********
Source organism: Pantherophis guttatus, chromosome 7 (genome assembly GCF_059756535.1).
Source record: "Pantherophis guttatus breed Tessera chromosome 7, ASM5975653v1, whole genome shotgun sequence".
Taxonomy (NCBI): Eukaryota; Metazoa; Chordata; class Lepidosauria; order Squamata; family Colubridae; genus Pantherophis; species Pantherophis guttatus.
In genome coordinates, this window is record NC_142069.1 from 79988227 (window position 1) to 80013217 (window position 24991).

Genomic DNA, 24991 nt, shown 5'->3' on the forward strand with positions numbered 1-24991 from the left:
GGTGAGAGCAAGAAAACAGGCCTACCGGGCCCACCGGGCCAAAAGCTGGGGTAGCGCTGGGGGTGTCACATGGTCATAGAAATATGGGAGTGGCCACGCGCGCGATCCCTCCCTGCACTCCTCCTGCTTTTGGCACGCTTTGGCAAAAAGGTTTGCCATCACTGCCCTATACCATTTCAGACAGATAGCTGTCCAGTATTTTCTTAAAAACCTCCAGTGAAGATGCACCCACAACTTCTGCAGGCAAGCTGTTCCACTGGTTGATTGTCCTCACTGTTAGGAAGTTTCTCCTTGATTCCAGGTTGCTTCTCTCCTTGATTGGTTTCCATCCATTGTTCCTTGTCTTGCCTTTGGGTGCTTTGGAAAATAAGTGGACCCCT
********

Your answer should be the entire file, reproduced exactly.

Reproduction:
Source organism: Pantherophis guttatus, chromosome 7 (genome assembly GCF_059756535.1).
Source record: "Pantherophis guttatus breed Tessera chromosome 7, ASM5975653v1, whole genome shotgun sequence".
Taxonomy (NCBI): Eukaryota; Metazoa; Chordata; class Lepidosauria; order Squamata; family Colubridae; genus Pantherophis; species Pantherophis guttatus.
In genome coordinates, this window is record NC_142069.1 from 79988227 (window position 1) to 80013217 (window position 24991).

Genomic DNA, 24991 nt, shown 5'->3' on the forward strand with positions numbered 1-24991 from the left:
GGTGAGAGCAAGAAAACAGGCCTACCGGGCCCACCGGGCCAAAAGCTGGGGTAGCGCTGGGGGTGTCACATGGTCATAGAAATATGGGAGTGGCCACGCGCGCGATCCCTCCCTGCACTCCTCCTGCTTTTGGCACGCTTTGGCAAAAAGGTTTGCCATCACTGCCCTATACCATTTCAGACAGATAGCTGTCCAGTATTTTCTTAAAAACCTCCAGTGAAGATGCACCCACAACTTCTGCAGGCAAGCTGTTCCACTGGTTGATTGTCCTCACTGTTAGGAAGTTTCTCCTTGATTCCAGGTTGCTTCTCTCCTTGATTGGTTTCCATCCATTGTTCCTTGTCTTGCCTTTGGGTGCTTTGGAAAATAAGTGGACCCCT